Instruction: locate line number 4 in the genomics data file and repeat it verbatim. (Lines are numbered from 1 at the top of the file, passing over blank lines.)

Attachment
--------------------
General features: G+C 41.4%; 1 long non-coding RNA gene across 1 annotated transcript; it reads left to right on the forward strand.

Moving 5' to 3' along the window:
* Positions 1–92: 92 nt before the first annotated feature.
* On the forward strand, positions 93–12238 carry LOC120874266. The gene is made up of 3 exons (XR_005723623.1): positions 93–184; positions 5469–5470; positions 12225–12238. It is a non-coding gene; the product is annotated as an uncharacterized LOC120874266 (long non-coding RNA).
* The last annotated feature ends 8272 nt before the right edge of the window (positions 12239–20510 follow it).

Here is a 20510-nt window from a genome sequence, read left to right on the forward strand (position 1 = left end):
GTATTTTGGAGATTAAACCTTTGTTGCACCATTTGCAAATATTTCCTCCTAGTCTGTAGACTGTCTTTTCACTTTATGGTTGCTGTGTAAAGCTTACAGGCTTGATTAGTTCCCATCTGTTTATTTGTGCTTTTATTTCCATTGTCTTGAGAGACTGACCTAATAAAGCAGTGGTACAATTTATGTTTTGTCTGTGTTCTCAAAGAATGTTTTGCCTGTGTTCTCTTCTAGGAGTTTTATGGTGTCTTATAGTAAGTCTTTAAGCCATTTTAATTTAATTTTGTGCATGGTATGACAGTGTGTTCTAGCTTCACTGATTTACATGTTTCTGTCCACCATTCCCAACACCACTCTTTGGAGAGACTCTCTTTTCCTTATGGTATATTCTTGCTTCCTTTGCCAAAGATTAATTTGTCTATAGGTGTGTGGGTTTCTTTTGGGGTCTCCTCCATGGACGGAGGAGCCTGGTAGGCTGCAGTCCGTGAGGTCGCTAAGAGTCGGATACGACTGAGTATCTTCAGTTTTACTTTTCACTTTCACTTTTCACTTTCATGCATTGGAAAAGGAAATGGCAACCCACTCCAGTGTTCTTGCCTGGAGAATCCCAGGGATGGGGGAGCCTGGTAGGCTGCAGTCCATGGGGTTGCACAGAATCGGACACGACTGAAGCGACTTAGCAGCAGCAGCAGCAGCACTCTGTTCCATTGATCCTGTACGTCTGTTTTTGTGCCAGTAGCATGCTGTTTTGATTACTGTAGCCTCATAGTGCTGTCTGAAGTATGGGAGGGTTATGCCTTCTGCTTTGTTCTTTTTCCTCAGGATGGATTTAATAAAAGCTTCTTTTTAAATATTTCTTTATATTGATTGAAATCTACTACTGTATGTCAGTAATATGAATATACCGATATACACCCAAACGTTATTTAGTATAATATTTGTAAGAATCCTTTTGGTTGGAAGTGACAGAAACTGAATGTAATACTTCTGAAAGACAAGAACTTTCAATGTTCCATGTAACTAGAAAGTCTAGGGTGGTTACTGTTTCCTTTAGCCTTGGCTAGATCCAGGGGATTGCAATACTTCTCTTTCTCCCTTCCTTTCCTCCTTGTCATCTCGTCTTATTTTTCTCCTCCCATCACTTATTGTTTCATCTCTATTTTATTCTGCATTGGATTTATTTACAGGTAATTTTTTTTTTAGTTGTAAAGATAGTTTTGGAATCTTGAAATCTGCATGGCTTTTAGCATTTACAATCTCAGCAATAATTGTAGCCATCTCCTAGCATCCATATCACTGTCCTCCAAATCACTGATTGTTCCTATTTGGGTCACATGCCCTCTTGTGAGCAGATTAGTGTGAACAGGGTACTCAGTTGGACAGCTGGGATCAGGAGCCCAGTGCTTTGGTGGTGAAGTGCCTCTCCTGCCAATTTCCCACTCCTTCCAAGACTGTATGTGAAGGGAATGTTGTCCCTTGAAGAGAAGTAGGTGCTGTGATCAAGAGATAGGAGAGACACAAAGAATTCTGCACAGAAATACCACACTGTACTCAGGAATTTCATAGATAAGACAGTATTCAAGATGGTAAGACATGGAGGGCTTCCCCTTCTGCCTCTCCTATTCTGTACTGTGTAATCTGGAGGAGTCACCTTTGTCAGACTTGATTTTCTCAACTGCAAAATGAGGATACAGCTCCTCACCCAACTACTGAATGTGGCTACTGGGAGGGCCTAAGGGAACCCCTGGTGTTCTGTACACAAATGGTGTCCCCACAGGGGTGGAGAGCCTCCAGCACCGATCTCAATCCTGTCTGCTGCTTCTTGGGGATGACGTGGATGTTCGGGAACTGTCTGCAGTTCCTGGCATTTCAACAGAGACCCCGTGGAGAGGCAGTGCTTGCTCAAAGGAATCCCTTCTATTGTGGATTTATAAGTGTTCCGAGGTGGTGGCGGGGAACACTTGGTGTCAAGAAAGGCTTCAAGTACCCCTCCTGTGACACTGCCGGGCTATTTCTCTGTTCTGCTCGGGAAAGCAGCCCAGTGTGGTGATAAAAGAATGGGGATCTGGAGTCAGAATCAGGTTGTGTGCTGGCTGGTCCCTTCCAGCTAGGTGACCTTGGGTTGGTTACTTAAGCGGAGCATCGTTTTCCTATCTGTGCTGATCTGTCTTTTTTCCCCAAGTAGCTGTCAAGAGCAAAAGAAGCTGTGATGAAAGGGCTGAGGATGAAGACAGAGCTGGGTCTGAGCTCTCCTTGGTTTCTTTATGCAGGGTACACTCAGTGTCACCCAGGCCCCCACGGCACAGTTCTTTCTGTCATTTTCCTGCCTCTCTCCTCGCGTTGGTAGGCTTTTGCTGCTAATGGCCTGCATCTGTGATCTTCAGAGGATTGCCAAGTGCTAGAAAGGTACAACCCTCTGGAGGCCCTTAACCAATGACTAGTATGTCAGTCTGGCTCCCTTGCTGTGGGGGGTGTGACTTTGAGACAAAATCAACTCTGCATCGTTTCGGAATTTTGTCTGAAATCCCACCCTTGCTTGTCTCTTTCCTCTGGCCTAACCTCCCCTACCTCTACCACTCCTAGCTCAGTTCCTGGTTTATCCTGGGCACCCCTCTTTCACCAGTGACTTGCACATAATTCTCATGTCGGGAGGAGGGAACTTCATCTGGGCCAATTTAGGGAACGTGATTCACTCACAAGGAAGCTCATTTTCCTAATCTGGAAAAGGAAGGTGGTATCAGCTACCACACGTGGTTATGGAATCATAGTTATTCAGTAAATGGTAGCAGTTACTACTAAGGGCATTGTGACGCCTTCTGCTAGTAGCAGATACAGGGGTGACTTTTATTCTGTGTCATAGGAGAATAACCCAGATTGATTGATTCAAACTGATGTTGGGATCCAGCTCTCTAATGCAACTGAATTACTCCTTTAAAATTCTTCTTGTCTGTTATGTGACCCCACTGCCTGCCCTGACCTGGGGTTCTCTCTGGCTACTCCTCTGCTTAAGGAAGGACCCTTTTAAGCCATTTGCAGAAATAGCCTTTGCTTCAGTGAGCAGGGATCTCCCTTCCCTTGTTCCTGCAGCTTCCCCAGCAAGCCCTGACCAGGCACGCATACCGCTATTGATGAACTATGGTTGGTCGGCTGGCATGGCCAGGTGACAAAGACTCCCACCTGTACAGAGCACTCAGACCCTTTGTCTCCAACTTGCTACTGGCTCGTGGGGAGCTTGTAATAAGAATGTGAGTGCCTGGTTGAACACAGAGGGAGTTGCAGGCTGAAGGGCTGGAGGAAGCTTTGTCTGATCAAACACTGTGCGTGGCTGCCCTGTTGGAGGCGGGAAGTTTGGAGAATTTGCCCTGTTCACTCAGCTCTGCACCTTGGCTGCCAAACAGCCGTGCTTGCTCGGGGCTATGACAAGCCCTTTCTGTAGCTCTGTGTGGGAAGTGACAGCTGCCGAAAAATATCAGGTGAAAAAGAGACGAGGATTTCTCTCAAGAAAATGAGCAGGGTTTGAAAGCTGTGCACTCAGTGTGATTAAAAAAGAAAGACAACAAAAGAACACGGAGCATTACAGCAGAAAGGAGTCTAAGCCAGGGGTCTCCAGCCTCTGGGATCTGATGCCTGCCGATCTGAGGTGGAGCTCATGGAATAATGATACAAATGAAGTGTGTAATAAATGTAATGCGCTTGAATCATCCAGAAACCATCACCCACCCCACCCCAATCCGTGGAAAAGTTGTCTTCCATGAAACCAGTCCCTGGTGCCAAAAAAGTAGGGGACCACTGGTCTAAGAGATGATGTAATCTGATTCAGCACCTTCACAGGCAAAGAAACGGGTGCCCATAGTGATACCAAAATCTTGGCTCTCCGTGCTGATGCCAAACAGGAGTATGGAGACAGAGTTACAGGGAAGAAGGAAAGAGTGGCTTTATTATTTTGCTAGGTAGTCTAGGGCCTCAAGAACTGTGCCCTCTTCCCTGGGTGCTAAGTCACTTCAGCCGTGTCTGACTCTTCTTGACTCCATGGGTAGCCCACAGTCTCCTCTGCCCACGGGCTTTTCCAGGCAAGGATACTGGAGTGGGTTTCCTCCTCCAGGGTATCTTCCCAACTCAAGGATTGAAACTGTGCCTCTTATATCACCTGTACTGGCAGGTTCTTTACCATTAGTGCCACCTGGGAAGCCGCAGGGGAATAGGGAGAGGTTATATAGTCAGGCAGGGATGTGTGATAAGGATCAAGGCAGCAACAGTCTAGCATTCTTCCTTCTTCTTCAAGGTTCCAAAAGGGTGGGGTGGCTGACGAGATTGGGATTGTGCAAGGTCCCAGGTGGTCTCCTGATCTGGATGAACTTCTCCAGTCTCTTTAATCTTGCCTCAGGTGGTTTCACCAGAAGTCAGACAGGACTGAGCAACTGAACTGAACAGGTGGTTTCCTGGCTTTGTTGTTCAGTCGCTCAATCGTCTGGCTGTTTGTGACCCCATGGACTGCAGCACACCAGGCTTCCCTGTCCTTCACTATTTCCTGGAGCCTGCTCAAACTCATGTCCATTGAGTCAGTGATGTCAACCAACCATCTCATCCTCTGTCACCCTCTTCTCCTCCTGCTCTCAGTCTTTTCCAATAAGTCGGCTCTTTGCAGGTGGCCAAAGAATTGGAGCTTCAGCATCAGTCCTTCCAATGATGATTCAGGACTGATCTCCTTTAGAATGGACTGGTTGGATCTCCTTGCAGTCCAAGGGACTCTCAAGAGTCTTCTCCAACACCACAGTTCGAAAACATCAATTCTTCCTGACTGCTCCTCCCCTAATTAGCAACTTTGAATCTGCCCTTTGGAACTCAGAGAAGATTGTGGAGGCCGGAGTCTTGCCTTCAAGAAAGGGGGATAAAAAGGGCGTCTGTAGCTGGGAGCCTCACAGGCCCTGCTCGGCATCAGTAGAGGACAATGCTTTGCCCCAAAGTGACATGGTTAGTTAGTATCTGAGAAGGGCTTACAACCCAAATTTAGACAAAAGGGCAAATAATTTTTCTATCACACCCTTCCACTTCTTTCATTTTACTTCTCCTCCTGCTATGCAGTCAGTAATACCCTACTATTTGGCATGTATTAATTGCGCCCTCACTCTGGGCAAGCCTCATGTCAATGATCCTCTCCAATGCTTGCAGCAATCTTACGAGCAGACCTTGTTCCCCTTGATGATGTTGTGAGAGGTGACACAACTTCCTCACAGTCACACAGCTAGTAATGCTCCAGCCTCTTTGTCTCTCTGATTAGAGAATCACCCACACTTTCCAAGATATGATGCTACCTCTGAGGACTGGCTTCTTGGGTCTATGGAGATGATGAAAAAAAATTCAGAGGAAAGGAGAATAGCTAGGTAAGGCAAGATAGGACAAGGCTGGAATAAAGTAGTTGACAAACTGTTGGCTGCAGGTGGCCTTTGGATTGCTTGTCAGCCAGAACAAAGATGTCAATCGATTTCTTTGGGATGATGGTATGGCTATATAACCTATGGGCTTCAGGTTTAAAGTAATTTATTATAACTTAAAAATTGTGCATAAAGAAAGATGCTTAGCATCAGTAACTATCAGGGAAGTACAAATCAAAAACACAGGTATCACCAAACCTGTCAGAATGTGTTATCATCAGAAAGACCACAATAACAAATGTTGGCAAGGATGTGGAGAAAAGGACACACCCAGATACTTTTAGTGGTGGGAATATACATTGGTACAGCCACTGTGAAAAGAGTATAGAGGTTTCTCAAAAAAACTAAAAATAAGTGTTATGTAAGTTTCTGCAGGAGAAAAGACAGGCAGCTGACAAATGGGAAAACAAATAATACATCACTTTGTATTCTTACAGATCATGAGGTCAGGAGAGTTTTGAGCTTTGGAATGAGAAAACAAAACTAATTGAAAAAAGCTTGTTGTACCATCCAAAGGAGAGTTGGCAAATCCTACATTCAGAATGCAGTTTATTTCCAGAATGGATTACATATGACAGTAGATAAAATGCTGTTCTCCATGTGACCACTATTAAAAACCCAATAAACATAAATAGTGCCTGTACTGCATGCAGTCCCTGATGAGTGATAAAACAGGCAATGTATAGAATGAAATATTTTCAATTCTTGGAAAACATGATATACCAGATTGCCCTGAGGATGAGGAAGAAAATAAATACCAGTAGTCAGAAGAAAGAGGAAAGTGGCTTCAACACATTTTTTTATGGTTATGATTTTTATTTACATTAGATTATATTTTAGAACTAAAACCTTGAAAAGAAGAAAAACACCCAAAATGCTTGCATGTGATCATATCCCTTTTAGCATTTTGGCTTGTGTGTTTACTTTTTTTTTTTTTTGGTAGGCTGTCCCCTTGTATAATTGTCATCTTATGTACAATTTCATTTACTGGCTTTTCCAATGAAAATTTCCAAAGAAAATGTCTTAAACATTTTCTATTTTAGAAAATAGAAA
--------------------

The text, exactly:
* On the forward strand, positions 93–12238 carry LOC120874266. The gene is made up of 3 exons (XR_005723623.1): positions 93–184; positions 5469–5470; positions 12225–12238. It is a non-coding gene; the product is annotated as an uncharacterized LOC120874266 (long non-coding RNA).